You’re looking at the Scarab, thought to be the world’s first people mover.
And if you happen to be visiting the UK next month you can see the stunning, art deco-inspired 1936 Stout Scarab at Concours of Elegance at Hampton Court Palace.
The Scarab, which predates VW’s bus by a good 15 years, was the work of journalist, automotive and aviation engineer William Bushnell Stout and only nine exist.
Inspired by ‘futurist’ author, architect and designer Buckminster Fuller and his tear-drop creation — the Dymaxion — Stout envisaged the Scarab to be a 100-a-year production phenomenon in an age of uninspiring automotive design.
Unfortunately, the time-consuming coach-work and $5000 price tag (almost $100,000 in today’s folding money) meant that the idea never gained the traction needed to become a success, and only nine were completed.
The Scarab is now an incredibly rare, art deco-inspired, coach-built masterpiece that perfectly encompasses the spirit of the show — which boasts the most spectacular stories, the most astonishing design and the finest craftsmanship on offer in the automotive world.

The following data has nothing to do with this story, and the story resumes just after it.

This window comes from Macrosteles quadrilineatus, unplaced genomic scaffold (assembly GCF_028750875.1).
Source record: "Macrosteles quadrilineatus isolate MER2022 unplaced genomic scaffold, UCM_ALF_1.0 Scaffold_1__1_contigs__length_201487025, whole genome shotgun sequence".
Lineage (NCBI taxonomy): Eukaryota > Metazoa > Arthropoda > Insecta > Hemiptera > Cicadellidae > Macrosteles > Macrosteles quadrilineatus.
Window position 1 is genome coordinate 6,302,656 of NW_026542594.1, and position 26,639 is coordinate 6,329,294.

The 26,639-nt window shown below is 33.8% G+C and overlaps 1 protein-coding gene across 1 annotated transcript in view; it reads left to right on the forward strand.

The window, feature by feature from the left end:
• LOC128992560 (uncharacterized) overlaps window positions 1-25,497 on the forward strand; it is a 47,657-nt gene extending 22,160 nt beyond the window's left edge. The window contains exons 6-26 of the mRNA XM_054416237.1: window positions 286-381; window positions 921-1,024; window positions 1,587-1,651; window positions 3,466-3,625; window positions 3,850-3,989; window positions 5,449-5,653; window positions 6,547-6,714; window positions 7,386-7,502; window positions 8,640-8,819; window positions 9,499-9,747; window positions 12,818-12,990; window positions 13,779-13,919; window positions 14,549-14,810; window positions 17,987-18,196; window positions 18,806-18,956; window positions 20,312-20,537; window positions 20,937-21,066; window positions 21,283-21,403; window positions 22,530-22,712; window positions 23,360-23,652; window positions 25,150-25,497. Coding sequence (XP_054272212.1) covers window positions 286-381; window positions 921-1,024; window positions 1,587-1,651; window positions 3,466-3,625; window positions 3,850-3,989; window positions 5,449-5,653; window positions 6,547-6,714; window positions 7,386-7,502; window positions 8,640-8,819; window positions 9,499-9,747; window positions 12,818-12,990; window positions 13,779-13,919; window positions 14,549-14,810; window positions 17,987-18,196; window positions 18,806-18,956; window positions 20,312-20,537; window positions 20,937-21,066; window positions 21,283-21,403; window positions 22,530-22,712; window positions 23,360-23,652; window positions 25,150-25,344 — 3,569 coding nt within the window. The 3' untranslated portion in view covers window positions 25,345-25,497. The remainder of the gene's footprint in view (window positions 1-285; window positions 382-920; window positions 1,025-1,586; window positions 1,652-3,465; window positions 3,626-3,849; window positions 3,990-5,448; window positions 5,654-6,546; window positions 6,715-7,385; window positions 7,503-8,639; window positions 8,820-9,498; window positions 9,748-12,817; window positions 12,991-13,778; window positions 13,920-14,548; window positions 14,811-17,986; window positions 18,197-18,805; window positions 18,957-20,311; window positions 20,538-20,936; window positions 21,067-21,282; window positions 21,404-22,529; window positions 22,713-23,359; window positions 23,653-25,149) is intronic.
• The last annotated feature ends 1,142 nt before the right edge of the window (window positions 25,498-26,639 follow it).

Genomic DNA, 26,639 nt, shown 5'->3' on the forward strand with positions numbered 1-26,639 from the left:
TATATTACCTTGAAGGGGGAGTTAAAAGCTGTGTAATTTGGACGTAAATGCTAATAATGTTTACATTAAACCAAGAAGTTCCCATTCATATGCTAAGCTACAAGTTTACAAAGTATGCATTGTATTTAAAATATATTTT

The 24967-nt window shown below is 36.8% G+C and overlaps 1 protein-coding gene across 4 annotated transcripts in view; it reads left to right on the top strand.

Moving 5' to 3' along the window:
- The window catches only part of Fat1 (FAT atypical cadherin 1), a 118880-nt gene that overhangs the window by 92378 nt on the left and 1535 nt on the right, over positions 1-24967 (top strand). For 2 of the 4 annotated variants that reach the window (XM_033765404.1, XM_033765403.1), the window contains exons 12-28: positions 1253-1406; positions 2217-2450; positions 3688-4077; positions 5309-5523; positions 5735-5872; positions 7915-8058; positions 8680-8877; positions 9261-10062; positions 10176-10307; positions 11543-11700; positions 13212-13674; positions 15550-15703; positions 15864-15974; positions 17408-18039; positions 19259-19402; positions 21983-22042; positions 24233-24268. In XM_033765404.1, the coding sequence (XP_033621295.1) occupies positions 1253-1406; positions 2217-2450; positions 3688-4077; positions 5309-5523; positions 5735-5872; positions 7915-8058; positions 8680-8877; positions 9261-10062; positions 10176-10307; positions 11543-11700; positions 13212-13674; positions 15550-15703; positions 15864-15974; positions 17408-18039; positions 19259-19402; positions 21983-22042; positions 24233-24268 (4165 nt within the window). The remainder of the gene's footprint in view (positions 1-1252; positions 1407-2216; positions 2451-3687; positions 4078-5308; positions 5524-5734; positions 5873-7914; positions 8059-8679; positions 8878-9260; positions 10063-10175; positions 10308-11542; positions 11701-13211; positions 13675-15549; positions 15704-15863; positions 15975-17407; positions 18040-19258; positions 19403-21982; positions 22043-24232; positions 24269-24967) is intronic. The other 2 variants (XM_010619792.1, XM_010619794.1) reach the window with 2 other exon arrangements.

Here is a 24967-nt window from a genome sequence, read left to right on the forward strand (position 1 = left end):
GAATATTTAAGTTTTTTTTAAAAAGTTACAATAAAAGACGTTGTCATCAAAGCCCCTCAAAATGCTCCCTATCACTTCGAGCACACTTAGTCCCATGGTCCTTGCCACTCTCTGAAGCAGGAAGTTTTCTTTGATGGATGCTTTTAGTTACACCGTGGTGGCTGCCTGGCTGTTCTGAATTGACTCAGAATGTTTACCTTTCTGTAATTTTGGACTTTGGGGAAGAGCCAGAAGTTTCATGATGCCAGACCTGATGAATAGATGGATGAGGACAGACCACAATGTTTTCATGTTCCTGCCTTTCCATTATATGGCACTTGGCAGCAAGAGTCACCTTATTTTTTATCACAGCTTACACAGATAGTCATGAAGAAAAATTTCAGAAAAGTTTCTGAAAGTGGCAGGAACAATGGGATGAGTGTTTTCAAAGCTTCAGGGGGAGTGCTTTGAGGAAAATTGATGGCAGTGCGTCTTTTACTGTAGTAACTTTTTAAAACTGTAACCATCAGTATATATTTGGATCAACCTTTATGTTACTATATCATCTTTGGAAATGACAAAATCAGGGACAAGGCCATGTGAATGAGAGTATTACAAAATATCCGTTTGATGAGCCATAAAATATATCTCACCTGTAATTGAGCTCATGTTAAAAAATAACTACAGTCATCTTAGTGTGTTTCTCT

This particular Stout Scarab is also at the subject of a war-time legend.
Legend has it that it was the scene of a meeting between General Eisenhower and Charles de Gaulle during the Second World War.
Throughout the 1950s it is reported to have been used by a circus owner, who kept monkeys in the car while they toured the continent.
It was then sold on to a French industrial designer who had the vehicle placed in a museum in Reims.
The current owners had the vehicle restored in 2001 and have kept it in top condition ever since.
Featuring alongside a display of every Aston Martin Zagato variant, a collection of the most important vehicles in Bentley’s 100-year history, and the most significant Ferrari in existence, the Stout Scarab brings an extra dash of style, rarity and intrigue to the UK’s most coveted concours event.